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Social Contract

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Discuss the view that morality is a social contract (30 marks) Jean-Jacques Rousseau said "Man was born free, and he is everywhere in chains" and what he is trying to show is that a social contract is binding on the members of a society, everywhere he is bound to be moral. The sources and reasons for the upholding morality (that is what is right and what is wrong) has been questioned since the days of Plato and one answer was given by Thomas Hobbes - a contractarian answer. A contractarian believes that human beings are self-interested and it would be rational for him to co-operate with others. Hobbes developed this view by making us aware of the (imagined) 'state of nature' in Leviathan (1651) in which people were present before any form of social cohesion and organisation. Hobbes asserts that at this time, everyone would look out for their self-interest but this would involved a great deal of hostility and an inability to do things out of fear (a human's self-interest could be to steal from you and thus cause you fear). Life would be a torment; "war of all against all" is how Hobbes puts it. The solution to this is cooperating between people. The implication of this is that there is no morality independent of what people in any given society think. ...read more.


This did not happen. All but one, were left clinging on to the rope. What's even more so apparent is that if I am sure that I will get away with doing something "immoral", why shouldn't I do it? If I knew I wasn't going to be caught stealing money then it would be in my self-interest to steal it. Hobbes' answer to the aforementioned question is a 'Sovereign'. This means that there is someone to enforce the law (the terms of the contract). By doing this, it would show that when acting against the contract and giving primacy to self-interest, it would not be in our long term self-interest to do so. However this still doesn't answer the question as to why someone who knows they will not get caught should be moral. Indeed, there are many people who are criminals and it is only found out after they have died. Also, there seems to be a different argument put forward by David Gauthier who argues that to there is no need for a sovereign because those of us who have dispositions to altruism, will in the long term have more benefits than those who are shot-sightedly self-interested. This view is strong in the sense that it shows that human beings are genuinely altruistic with a purpose of doing so and thus not having an over pessimistic view of humans (thus the lesser need for a sovereign). ...read more.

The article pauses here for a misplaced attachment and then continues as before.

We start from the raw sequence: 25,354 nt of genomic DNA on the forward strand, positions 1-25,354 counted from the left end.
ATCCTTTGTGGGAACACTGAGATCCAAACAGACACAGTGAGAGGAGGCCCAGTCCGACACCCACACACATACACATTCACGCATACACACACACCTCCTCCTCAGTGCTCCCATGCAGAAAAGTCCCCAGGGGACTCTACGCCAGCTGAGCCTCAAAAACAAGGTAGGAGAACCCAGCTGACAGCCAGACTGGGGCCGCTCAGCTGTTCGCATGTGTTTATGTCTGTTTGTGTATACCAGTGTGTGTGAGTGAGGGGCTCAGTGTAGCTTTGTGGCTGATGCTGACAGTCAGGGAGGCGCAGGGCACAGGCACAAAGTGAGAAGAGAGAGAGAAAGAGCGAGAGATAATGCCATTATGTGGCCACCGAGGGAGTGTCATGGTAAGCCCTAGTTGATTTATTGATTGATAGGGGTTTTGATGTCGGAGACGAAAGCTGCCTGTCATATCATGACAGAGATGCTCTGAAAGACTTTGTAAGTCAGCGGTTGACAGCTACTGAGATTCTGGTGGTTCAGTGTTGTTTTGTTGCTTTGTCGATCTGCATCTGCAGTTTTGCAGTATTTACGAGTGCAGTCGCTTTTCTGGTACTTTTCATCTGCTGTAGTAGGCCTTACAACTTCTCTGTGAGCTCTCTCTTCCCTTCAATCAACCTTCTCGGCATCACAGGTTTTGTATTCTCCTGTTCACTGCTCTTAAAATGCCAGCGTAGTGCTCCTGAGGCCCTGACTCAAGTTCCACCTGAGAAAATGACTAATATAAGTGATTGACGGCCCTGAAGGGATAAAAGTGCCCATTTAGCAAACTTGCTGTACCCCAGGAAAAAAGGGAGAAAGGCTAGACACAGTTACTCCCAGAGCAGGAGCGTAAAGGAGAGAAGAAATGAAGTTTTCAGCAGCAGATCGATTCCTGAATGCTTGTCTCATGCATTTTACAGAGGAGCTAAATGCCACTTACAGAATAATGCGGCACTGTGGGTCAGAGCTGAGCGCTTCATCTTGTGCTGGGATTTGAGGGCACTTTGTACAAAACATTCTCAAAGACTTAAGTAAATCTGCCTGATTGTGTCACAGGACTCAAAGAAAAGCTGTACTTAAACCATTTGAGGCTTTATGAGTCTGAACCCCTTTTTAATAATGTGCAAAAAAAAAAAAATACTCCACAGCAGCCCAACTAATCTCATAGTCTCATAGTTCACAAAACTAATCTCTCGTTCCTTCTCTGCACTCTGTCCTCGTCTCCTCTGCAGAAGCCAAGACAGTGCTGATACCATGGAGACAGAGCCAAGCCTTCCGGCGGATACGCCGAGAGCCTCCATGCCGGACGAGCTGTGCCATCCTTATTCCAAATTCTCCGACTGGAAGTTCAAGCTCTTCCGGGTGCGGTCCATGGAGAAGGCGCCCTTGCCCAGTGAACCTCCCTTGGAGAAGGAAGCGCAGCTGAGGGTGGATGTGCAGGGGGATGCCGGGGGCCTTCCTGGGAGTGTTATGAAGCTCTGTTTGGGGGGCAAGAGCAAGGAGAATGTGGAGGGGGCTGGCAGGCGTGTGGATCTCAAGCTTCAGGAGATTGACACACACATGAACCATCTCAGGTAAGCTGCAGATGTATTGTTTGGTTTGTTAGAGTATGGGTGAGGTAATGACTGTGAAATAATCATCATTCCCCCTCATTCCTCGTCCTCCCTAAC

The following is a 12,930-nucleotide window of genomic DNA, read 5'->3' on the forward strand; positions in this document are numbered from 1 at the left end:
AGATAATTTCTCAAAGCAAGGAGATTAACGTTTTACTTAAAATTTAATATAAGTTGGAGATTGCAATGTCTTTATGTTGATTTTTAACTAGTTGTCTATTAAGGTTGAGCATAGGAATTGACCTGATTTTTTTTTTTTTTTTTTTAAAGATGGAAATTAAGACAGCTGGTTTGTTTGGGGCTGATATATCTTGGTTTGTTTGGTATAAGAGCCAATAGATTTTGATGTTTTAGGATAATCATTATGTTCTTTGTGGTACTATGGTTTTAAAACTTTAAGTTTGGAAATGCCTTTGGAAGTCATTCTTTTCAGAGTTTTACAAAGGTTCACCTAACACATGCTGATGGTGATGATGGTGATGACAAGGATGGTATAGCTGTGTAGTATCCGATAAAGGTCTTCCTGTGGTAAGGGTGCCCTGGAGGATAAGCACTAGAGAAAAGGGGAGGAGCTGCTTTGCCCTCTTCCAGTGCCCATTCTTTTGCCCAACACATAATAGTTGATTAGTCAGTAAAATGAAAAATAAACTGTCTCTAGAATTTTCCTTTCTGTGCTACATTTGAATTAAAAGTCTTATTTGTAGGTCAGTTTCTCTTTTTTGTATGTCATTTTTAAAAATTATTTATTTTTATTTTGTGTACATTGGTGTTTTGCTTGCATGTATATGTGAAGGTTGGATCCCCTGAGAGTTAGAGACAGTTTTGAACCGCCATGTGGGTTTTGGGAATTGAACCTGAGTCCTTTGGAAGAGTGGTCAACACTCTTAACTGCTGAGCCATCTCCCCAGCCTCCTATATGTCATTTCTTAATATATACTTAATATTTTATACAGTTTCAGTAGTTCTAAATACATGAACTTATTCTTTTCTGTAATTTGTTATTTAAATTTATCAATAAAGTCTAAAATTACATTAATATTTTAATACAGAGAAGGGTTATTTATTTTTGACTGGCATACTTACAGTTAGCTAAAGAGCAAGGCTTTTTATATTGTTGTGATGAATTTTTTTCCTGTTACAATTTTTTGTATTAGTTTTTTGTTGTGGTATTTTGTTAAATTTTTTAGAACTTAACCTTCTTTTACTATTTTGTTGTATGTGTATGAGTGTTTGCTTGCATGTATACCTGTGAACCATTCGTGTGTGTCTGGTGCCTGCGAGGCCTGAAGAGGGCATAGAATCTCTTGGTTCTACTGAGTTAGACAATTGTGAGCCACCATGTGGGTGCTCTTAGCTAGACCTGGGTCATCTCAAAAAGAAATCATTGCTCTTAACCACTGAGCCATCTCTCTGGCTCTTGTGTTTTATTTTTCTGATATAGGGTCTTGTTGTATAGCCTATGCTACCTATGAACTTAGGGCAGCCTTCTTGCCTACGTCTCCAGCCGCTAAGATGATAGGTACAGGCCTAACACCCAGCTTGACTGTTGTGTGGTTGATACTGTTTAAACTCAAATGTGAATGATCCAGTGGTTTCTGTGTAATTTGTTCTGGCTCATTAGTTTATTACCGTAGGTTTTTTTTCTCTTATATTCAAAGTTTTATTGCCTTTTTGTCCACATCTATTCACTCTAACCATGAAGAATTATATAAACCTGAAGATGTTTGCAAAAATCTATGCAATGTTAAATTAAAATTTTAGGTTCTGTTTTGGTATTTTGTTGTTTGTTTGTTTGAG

This, of course, is not the only alternative view - others view moral as what the Bible says or even the Quran. We could even take the utilitarian approach and say that what is moral is the thing that obtains the greatest number of people's happiness. To take this view is, as said, to ignore every instance of altruism. However what about blatant acts of altruism? The egoist could say that subconsciously we gain self-gratification from doing right things. However, again, it does not follow that I am doing these things because I want self-gratification. In the case of Mother Teresa, it is not plausible that she only did those things because she wanted self-satisfaction. As the egoist claims that everything is in some way selfish, it negate the idea of selfish and selfless as it distorts the distinction and leaves nothing but motives - which is not a direct accurate description of the world. Thus to conclude, to hold the view that morality is defined, described and prescribed by a social contract ultimately fails. Alternative ideas not only, in some cases, have scientific backing but also have a more accurate representation of the real world. The view is both pessimistic and would lead to the powerful being on top and the weak being exploited. Thus we must conclude as Hume did and say that there is not historically validity (among other things) to this claim. ...read more.

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